You can use a universal needle with both natural and synthetic materials. And, unlike most sewing machine needles, universal needles can be used on knit fabrics and woven fabrics.

This needle has a point sharp enough to pierce woven fabrics. However, the point is also slightly rounded, which makes it relatively safe to use on some knit fabrics.

On the downside, universal needles don’t handle multiple layers well. They also don’t tend to work well on thick fabrics with high thread counts.

2. Ball Point Needles

Ball point sewing machine needles are best suited for knit fabrics, especially those that are heavy or coarse.

The tip of this needle is more rounded than the tip of the universal needle. Instead of piercing your fabric, the ballpoint needle goes between the threads of the fabric, which keeps it from causing damage to the material.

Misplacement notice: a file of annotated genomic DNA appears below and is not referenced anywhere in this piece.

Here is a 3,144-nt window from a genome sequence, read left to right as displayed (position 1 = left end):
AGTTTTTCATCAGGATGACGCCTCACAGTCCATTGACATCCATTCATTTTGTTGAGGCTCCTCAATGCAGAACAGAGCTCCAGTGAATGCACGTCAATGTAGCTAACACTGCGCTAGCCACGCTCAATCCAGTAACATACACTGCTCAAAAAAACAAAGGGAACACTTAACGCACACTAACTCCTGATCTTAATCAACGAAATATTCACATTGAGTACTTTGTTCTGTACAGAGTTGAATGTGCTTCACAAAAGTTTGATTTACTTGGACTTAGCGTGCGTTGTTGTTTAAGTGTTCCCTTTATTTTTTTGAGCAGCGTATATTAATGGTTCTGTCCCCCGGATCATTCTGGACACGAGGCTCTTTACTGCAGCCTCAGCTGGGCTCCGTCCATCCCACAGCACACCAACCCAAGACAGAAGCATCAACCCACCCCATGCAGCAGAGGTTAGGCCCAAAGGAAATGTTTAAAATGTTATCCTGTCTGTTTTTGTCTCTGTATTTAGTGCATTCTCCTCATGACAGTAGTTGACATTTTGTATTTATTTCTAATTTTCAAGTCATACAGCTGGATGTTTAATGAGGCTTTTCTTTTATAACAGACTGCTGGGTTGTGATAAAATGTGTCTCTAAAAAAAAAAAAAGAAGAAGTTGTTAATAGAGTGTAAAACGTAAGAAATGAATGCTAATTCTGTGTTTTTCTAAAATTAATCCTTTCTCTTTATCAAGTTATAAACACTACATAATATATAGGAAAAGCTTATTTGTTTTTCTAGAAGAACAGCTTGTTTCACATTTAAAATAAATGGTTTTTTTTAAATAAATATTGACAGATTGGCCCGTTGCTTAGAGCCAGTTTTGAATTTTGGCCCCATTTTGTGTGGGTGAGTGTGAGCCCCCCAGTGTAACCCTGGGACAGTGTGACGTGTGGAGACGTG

If you’re working with a fabric that can snag or run, you should probably choose a ball-point needle over a universal needle.

3. Denim or Jeans Needles

One of the first real challengers a sewer faces is trying to work with a thick fabric like denim. Luckily, a denim needle can make working with this material easier.

These sewing machine needles are strong and thick, so they can handle thick, heavy and tightly woven fabrics like denim, imitation leather and canvas. This needle is also a good choice when you need to sew multiple layers of fabric, as you do when making a quilt.

4. Leather Needles

Working with leather is more challenging than working with denim. But leather sewing machine needles can handle the job.